Coronavirus | No WHO bar on India testing HCQ as a preventive drug, says WHO chief scientist Soumya Swaminathan

However, India should do stricter trials on hydroxychloroquine efficacy, Dr. Swaminathan says.

May 27, 2020 12:47 am | Updated 08:26 am IST - NEW DELHI

A pharmacist displays a box of hydroxychloroquine (HCQ) tablets in his store in Hyderabad. File

A pharmacist displays a box of hydroxychloroquine (HCQ) tablets in his store in Hyderabad. File

The World Health Organisation’s (WHO) moratorium on testing hydroxychloroquine (HCQ), the controversial anti-malarial drug, for treating COVID-19 , which was announced on Monday, doesn’t imply that India should pause testing the drug as a preventive, Dr. Soumya Swaminathan, Chief Scientist, WHO, told The Hindu in an email. However, she stressed that India ought to be doing stricter trials to test the drug’s efficacy in staving off infection in asymptomatic people at high-risk of contracting the virus.

HCQ was one of four drug-combinations being tested in a global clinical trial, called Solidarity Trial, coordinated by the WHO.

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Four hundred hospitals in 35 countries would be comparing the benefits to COVID patients from taking either Remdesivir; Lopinavir/Ritonavir; Lopinavir/Ritonavir with Interferon beta-1a; and hydroxychloroquine. They are all drugs for other diseases but have shown varying degrees of promise in blunting COVID-19 infection.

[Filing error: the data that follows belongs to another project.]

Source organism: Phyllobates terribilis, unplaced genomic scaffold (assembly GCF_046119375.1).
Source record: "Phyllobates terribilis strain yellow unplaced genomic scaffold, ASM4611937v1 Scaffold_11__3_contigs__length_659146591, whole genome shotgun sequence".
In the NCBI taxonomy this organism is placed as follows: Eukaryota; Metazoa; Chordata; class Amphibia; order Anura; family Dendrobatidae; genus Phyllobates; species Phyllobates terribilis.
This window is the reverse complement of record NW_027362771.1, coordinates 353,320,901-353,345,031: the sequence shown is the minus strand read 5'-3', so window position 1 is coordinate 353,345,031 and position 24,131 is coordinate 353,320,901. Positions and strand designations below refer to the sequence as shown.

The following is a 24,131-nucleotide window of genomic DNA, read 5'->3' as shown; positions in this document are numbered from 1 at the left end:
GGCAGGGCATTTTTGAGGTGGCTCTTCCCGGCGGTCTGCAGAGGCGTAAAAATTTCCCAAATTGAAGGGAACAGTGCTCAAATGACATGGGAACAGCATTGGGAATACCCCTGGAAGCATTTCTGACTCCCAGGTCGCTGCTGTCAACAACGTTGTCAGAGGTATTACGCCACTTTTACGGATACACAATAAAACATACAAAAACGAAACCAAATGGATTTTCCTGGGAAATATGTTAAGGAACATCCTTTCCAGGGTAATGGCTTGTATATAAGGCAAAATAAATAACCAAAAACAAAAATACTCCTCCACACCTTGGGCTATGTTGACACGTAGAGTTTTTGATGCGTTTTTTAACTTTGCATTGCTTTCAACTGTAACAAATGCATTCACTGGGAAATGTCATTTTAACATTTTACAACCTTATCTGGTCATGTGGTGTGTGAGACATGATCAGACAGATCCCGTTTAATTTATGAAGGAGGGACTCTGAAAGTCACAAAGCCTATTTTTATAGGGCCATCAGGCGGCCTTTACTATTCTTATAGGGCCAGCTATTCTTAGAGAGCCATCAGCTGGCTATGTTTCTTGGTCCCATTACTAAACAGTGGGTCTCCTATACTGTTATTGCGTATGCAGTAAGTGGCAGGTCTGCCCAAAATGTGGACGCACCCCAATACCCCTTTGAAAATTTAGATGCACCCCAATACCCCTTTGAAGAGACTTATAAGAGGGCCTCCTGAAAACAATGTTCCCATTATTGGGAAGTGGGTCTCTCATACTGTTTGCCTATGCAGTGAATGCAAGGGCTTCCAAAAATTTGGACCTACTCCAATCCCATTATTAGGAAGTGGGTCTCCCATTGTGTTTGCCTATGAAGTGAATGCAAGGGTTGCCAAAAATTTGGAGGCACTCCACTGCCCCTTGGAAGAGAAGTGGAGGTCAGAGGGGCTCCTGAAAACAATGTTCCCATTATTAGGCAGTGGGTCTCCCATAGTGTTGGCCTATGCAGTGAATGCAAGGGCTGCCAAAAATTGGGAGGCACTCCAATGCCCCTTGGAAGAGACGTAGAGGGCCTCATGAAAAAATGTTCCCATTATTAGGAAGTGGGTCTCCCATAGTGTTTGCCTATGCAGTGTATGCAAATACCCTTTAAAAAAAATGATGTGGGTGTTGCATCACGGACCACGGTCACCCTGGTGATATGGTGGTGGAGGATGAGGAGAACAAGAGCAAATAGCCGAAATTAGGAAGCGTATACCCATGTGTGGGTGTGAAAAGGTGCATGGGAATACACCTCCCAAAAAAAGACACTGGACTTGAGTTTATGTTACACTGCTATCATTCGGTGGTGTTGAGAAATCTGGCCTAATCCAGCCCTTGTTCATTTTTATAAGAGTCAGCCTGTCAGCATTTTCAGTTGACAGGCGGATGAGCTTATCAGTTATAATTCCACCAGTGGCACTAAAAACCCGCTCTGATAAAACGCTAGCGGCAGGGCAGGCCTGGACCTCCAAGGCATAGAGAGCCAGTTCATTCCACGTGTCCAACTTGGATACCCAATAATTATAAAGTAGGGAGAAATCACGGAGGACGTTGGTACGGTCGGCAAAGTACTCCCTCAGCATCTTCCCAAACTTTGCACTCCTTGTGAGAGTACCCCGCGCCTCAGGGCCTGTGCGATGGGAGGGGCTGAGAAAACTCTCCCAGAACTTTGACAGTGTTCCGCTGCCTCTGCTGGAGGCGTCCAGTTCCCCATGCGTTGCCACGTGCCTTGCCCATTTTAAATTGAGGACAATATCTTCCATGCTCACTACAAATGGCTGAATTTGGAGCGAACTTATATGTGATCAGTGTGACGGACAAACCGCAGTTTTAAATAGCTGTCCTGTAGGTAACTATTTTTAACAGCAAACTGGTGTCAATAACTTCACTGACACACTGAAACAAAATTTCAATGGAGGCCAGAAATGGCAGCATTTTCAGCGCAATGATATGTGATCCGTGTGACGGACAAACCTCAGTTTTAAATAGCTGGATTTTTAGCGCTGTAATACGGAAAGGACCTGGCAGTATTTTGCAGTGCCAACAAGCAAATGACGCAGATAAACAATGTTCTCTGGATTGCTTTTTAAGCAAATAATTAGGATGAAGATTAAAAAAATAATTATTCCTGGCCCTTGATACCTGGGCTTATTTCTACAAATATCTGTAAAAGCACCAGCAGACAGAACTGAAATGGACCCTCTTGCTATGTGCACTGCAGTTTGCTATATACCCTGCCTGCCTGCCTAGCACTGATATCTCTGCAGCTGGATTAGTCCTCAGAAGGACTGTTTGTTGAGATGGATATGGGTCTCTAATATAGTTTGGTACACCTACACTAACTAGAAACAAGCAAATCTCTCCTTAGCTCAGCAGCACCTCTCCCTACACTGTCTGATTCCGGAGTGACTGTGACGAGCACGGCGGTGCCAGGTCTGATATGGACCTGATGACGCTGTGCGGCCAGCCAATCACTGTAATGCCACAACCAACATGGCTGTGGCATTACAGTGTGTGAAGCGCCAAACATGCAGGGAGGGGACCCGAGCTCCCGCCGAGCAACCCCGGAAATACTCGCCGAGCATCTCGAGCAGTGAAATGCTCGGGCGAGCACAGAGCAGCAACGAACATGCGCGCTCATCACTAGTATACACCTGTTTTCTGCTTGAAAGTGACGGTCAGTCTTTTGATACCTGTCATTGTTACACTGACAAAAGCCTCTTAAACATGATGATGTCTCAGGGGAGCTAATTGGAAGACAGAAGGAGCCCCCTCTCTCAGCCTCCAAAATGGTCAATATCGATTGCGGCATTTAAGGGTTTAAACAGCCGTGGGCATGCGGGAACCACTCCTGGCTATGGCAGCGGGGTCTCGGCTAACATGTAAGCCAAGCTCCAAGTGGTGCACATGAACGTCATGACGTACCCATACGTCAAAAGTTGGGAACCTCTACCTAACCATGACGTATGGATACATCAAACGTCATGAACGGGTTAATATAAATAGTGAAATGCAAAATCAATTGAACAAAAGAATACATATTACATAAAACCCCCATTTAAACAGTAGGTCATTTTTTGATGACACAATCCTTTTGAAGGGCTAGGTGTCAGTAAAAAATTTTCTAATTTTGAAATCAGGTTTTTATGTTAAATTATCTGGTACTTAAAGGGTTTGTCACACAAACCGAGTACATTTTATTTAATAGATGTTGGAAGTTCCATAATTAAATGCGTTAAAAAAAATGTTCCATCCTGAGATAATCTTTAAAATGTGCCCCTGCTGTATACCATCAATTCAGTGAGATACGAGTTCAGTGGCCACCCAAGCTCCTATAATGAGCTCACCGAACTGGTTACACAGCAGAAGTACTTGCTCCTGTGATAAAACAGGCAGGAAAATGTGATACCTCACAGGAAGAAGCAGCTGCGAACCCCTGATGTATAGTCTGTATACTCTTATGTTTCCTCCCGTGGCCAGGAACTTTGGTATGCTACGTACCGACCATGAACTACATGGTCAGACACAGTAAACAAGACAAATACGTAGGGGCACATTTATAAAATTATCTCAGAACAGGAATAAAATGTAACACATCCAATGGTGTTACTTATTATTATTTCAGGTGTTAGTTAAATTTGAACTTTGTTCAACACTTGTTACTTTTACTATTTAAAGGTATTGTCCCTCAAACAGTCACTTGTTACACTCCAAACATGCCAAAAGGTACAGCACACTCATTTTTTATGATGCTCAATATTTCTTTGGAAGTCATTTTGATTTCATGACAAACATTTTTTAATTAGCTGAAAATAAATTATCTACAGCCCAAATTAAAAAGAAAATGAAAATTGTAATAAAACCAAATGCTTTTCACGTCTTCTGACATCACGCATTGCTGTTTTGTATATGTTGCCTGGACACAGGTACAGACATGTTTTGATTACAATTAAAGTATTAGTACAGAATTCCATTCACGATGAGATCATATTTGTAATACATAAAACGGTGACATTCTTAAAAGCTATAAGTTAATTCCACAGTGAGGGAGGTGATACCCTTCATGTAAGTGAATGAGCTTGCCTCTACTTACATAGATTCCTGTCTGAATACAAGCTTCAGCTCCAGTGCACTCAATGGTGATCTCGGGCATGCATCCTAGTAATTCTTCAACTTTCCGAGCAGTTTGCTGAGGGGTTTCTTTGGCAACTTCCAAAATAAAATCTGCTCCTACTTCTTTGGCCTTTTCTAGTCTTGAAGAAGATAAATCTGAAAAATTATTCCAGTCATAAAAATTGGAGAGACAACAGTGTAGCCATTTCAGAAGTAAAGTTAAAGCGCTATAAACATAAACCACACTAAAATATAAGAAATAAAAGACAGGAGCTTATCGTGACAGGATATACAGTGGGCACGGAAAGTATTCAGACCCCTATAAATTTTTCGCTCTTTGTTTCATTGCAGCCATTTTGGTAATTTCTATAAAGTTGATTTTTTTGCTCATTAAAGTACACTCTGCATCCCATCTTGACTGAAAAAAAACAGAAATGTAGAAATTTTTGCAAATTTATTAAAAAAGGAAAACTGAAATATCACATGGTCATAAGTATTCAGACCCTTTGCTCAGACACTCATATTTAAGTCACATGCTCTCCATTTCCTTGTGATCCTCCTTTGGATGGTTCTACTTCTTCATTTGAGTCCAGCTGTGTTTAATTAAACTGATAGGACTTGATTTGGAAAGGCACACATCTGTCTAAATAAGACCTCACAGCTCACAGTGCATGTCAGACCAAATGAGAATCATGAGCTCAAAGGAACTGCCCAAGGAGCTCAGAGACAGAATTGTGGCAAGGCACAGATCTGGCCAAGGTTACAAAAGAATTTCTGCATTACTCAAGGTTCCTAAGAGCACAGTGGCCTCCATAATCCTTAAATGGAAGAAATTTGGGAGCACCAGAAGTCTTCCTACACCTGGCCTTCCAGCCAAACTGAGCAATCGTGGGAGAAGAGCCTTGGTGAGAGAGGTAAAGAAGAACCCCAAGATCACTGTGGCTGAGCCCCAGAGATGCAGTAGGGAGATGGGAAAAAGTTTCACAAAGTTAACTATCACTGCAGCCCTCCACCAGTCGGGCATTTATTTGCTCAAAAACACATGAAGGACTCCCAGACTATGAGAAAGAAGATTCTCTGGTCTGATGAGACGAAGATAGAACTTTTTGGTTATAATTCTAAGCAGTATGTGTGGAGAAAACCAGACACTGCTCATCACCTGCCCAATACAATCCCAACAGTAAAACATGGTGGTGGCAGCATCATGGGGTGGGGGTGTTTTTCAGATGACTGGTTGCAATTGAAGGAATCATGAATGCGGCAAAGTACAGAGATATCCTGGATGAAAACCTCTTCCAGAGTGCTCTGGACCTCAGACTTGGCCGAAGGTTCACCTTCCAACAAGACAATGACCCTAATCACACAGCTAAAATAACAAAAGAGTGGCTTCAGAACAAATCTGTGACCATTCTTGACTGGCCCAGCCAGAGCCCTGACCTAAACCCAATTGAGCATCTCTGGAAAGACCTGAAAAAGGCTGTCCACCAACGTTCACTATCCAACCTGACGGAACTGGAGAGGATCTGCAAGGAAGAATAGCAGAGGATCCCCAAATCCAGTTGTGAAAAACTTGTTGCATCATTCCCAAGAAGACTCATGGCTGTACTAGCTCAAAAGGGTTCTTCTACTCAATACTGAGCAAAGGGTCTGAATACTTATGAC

To objectively assess the benefit of these drugs over standard-of-care treatments, clinicians would be assessing these drugs in Randomised Clinical Trial (RCT) — the most medically legitimate approach — whereby some groups of patients, unknown to the administering doctors and recipient patients — would get the drug and some wouldn’t.

While these studies are in progress and still actively recruiting patients, a spate of studies have shown that HCQ shows no benefit — in fact, it puts patients at greater harm.

The latest such study published in the medical journal Lancet found that in 96,000 hospitalised SARS-CoV-2 patients across six continents, there was no benefit — even additional harm of cardiac arrhythmia — in those being treated with HCQ.

However, this study wasn’t a clinical trial and was an observational study in which all participants get the treatment.

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However, officials in the Health Ministry said India’s stance — recommending the drug as a preventive for groups that were at high risk of contracting the infection — was based on internal studies and laboratory experiments that showed the drug had anti-viral properties. “India has so far made the right decision on HCQ and that this decision has been based on evidence,” Preeti Sudan, Secretary, Ministry of Health and Family Welfare, told The Hindu .

“WHO is not advising stopping all HCQ trials... the suspension of enrolment applies only to the Solidarity trial. Many prophylaxis trials using HCQ are ongoing or about to start,” Dr. Swaminathan said.

On May 4, the Indian Council of Medical Research (ICMR) formally published plans for a clinical trial — again an observational trial — that will check if 2,000 doctors, healthcare and sanitation workers who work in five dedicated COVID-19 hospitals across the country were afforded any protection while taking a prescribed course of HCQ.

Dr. Swaminathan said HCQ, even for testing its potency as a prophylactic, ought to be tested via the RCT method.